Campaign Georgetown /The Hoya Dr. Peter Krogh has been credited with rebuilding the SFS.
Georgetown University’s nationally and internationally renowned Edmund A. Walsh School of Foreign Service owes much of its prestige to Dr. Peter F. Krogh.
Even if he never came to Georgetown, Krogh would still be a notable figure in the foreign policy world. His endeavors include a job as a White House Fellow, the publication of many articles on foreign policy, a job as the moderator of “Great Decisions,” a show on foreign affairs and the establishment of the Association of Professional Schools of International Affairs. He has received multiple awards, including an Emmy for his television show “World Beat,” the Commander’s Cross of the Order of Merit of the Federal Republic of Germany and the Cross of Honor for Science and Art by the Republic of Austria. Krogh also holds a Doctorate of Law from Georgetown University and has a Chair in Geopolitics and Justice in International Affairs endowed in his name at the university. Also active in the Washington, D.C. community, Krogh is a board member for several non-profit organizations including the Middle East Institute and the Foreign Policy Association.
It is this type of commitment to world affairs that won him the deanship of the largest undergraduate school of international relations at the tender age of 32. Previously, he served as Associate Dean of the Fletcher School of Law and Diplomacy at Tufts University, his alma mater.
When Krogh took on the job in 1970, the SFS had only three offices. The school had major problems with its staffing and curriculum. These problems were so acute that the Mid-Atlantic Accrediting Service almost did not accredit the school in 1969. Krogh says he wanted to take the SFS “upward, because it was down on its heels, it had been run down over the years . it was in tough shape.” He adds jokingly, “If I had known how tough shape it was in, I might not have come!”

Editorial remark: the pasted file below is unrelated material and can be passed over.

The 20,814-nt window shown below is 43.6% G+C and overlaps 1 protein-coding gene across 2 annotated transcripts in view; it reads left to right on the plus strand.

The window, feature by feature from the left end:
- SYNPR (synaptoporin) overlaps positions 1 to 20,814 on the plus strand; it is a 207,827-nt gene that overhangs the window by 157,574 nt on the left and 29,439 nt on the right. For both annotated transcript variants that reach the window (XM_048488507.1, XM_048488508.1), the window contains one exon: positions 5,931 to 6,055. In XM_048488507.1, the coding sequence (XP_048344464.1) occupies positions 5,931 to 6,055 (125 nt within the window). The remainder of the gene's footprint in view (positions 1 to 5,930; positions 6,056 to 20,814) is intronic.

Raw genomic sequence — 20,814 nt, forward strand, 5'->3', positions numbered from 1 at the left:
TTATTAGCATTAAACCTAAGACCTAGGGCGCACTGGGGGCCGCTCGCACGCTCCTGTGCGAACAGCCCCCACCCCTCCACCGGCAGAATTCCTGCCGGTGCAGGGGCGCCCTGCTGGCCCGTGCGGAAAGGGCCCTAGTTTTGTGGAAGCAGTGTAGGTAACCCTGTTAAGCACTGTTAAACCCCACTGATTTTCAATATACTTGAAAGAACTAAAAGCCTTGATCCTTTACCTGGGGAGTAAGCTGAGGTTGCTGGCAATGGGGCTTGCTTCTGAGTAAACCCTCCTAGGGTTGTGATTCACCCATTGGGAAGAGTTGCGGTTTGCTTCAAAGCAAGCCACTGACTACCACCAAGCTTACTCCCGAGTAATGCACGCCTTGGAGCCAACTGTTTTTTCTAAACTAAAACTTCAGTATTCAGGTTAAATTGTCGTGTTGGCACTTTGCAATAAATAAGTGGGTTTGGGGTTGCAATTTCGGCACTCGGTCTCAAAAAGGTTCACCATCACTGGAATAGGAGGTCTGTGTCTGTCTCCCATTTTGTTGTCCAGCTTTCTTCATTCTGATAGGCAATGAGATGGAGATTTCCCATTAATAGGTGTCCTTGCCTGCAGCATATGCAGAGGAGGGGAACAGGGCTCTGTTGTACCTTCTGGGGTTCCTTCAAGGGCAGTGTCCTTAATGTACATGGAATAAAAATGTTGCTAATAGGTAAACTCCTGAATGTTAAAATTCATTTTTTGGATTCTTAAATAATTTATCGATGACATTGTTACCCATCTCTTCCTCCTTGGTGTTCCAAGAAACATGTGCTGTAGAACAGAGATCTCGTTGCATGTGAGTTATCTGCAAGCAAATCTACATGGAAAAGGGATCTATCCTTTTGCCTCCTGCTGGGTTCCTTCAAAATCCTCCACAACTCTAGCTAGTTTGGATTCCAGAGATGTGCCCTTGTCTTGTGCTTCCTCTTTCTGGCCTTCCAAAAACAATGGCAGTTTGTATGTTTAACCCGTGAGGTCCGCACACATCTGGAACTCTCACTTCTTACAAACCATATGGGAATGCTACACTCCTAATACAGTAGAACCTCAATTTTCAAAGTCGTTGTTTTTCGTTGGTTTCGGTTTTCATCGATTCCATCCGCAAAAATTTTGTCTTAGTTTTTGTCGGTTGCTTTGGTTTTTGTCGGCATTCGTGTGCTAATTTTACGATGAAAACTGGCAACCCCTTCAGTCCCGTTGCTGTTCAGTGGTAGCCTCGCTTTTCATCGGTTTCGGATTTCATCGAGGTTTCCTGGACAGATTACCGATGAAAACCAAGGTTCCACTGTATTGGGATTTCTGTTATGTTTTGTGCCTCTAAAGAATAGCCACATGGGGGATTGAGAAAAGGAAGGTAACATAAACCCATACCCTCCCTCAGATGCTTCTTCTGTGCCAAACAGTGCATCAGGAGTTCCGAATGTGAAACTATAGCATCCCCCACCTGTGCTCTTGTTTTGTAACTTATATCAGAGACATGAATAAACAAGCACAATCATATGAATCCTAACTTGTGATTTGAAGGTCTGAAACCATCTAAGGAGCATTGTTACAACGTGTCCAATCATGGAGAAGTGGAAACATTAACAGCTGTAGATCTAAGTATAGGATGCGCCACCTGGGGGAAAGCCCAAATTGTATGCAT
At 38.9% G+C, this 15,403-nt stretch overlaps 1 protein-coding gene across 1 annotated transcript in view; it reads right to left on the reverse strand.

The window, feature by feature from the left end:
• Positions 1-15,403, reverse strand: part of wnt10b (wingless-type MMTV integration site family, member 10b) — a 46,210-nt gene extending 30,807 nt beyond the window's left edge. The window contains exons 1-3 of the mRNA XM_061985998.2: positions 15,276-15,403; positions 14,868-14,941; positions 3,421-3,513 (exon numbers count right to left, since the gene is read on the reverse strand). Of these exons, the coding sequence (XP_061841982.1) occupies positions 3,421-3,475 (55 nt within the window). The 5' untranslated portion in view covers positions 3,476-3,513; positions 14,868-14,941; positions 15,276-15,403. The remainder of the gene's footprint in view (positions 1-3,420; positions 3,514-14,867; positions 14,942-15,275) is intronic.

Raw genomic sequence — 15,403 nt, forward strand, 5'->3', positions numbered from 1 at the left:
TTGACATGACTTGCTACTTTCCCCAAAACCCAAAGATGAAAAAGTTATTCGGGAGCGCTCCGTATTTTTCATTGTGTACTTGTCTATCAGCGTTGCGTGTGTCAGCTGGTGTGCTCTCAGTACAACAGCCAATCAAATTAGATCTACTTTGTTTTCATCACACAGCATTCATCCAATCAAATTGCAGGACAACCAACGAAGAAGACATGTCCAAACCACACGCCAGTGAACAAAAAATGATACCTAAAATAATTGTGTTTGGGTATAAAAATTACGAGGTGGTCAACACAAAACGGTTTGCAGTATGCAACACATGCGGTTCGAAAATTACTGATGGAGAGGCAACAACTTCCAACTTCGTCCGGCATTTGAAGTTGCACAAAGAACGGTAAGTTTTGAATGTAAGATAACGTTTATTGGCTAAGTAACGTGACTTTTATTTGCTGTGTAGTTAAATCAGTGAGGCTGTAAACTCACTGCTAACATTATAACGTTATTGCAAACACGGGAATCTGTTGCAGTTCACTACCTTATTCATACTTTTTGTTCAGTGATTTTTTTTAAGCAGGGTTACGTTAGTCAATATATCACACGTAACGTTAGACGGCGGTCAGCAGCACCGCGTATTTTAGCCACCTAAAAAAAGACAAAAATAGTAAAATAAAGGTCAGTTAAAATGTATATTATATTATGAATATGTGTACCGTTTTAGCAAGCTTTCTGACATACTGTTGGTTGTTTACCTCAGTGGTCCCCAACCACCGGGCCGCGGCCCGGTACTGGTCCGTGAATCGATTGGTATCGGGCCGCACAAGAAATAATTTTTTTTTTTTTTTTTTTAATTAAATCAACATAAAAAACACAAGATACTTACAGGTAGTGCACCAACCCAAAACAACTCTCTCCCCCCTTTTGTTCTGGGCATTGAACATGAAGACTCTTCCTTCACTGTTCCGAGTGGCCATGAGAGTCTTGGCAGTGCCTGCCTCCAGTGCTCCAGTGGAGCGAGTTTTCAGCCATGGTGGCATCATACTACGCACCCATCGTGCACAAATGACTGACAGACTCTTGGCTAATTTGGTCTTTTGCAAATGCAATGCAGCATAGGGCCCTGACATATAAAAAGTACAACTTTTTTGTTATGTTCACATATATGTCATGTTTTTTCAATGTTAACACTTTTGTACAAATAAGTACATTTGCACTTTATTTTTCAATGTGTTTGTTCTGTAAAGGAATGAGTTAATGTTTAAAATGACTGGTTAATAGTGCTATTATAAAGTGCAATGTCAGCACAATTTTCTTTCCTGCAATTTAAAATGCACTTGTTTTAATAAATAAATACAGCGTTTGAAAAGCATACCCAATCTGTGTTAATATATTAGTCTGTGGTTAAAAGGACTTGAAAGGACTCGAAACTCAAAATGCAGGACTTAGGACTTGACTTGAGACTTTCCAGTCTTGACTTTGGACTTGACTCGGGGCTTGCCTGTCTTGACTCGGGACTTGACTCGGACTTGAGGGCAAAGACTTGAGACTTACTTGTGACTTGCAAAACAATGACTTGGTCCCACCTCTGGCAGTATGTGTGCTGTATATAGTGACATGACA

Krogh proceeded to “reestablish the school with a strong curriculum, strong faculty, its own financial means and its own self-confidence,” he said. “All of that had to be created. It took about three to five years to get rolling.”
When Krogh came to the SFS, the school also suffered from rifts between the faculty because departmental reorganizations had left them scattered and unorganized. Krogh says that the hardest part of serving as Dean of the SFS was “getting on top of faculty politics.” Krogh had to be conscious of many divisions within the school. Eventually, he took the lead, and formed a separate faculty for the SFS. This greatly helped the organization and politics of the school by creating an identity for faculty as SFS professors.
With its own endowment, the SFS was able to make more independent financial decisions. The school spearheaded the movement to construct the ICC, where the SFS and many academic departments are now located. Although the building’s construction was fundamental in the development of the university, Krogh says he wishes he had “built a bigger ICC.”